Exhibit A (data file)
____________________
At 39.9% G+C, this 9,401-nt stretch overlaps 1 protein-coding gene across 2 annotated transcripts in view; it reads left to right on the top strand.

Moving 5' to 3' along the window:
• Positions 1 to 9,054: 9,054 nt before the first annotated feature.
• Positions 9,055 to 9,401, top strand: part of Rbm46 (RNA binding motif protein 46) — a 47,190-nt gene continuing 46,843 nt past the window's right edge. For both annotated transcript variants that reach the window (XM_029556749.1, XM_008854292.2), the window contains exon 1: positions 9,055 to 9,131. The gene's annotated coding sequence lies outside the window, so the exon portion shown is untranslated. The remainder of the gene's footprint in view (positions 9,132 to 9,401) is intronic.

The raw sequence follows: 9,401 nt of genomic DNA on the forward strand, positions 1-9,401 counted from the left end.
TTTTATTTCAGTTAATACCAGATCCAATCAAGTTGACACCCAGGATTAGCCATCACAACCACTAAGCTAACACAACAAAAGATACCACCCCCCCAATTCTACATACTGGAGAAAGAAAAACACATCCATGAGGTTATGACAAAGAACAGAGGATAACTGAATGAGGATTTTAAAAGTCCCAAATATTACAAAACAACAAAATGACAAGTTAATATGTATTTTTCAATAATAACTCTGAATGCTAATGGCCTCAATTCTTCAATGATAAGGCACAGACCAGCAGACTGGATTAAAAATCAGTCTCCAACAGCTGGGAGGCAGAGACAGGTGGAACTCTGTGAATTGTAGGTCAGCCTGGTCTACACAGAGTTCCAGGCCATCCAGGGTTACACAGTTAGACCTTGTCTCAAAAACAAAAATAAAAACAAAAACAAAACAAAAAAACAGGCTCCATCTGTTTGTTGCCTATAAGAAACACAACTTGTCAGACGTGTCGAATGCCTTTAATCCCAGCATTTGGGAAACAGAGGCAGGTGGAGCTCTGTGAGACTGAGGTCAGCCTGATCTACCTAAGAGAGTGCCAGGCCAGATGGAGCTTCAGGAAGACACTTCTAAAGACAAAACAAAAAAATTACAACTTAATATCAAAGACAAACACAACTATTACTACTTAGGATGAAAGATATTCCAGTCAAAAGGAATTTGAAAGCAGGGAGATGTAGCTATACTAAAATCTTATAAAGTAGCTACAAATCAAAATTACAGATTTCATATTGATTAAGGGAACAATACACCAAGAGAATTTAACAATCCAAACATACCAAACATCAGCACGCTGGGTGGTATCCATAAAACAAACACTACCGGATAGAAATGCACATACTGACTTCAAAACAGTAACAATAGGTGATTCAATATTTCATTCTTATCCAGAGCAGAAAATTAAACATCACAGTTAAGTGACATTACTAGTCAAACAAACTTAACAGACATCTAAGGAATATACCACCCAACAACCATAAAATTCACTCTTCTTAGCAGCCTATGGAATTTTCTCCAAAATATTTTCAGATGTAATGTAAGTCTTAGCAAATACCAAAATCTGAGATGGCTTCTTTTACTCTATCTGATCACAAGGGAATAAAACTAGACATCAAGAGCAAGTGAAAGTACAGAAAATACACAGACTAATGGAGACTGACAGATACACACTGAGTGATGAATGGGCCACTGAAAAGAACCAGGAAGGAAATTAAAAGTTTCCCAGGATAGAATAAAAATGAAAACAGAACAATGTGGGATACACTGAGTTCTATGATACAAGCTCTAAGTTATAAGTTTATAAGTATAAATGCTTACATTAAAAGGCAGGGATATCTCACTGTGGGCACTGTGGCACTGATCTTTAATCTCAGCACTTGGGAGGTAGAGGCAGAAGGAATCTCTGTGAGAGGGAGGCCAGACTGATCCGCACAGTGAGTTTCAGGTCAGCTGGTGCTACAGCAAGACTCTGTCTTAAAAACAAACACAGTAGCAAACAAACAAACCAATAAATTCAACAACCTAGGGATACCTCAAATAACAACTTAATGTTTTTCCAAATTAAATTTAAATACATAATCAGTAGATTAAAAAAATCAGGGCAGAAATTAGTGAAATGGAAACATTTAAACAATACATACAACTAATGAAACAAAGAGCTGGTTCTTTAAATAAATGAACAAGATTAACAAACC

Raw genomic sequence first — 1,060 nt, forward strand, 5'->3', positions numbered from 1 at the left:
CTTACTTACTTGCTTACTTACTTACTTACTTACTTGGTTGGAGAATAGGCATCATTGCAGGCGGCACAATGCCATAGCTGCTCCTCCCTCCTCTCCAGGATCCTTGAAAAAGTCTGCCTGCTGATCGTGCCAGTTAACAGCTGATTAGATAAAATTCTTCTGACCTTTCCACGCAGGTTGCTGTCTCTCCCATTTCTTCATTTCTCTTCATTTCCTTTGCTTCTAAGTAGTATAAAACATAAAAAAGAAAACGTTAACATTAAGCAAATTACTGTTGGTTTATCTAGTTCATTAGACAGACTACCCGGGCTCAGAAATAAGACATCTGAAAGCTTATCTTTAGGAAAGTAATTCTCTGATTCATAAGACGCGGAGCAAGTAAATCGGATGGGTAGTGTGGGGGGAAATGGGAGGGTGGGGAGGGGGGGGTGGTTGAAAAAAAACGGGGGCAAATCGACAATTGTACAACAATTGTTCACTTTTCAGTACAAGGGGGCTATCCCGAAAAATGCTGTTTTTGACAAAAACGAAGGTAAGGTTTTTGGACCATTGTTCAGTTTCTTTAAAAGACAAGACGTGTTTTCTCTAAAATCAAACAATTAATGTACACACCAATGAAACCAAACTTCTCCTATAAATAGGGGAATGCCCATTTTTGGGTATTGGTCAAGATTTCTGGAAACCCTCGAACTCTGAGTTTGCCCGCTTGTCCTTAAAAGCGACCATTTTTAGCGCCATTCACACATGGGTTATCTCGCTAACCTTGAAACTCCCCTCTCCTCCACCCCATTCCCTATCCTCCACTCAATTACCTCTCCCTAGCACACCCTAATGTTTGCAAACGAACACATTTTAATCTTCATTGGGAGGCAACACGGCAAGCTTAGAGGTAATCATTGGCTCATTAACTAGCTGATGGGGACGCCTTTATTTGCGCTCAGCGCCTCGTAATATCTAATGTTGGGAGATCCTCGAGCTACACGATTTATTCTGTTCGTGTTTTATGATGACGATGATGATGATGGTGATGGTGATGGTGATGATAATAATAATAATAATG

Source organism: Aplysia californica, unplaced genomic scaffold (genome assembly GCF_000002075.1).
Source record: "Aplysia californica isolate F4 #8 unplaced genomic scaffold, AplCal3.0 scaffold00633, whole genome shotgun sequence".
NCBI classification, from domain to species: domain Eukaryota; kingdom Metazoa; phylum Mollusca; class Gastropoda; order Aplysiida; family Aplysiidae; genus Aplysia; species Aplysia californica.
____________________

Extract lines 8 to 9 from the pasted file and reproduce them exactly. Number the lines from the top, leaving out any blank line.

CTTACTTACTTGCTTACTTACTTACTTACTTACTTGGTTGGAGAATAGGCATCATTGCAGGCGGCACAATGCCATAGCTGCTCCTCCCTCCTCTCCAGGATCCTTGAAAAAGTCTGCCTGCTGATCGTGCCAGTTAACAGCTGATTAGATAAAATTCTTCTGACCTTTCCACGCAGGTTGCTGTCTCTCCCATTTCTTCATTTCTCTTCATTTCCTTTGCTTCTAAGTAGTATAAAACATAAAAAAGAAAACGTTAACATTAAGCAAATTACTGTTGGTTTATCTAGTTCATTAGACAGACTACCCGGGCTCAGAAATAAGACATCTGAAAGCTTATCTTTAGGAAAGTAATTCTCTGATTCATAAGACGCGGAGCAAGTAAATCGGATGGGTAGTGTGGGGGGAAATGGGAGGGTGGGGAGGGGGGGGTGGTTGAAAAAAAACGGGGGCAAATCGACAATTGTACAACAATTGTTCACTTTTCAGTACAAGGGGGCTATCCCGAAAAATGCTGTTTTTGACAAAAACGAAGGTAAGGTTTTTGGACCATTGTTCAGTTTCTTTAAAAGACAAGACGTGTTTTCTCTAAAATCAAACAATTAATGTACACACCAATGAAACCAAACTTCTCCTATAAATAGGGGAATGCCCATTTTTGGGTATTGGTCAAGATTTCTGGAAACCCTCGAACTCTGAGTTTGCCCGCTTGTCCTTAAAAGCGACCATTTTTAGCGCCATTCACACATGGGTTATCTCGCTAACCTTGAAACTCCCCTCTCCTCCACCCCATTCCCTATCCTCCACTCAATTACCTCTCCCTAGCACACCCTAATGTTTGCAAACGAACACATTTTAATCTTCATTGGGAGGCAACACGGCAAGCTTAGAGGTAATCATTGGCTCATTAACTAGCTGATGGGGACGCCTTTATTTGCGCTCAGCGCCTCGTAATATCTAATGTTGGGAGATCCTCGAGCTACACGATTTATTCTGTTCGTGTTTTATGATGACGATGATGATGATGGTGATGGTGATGGTGATGATAATAATAATAATAATG

Source organism: Aplysia californica, unplaced genomic scaffold (genome assembly GCF_000002075.1).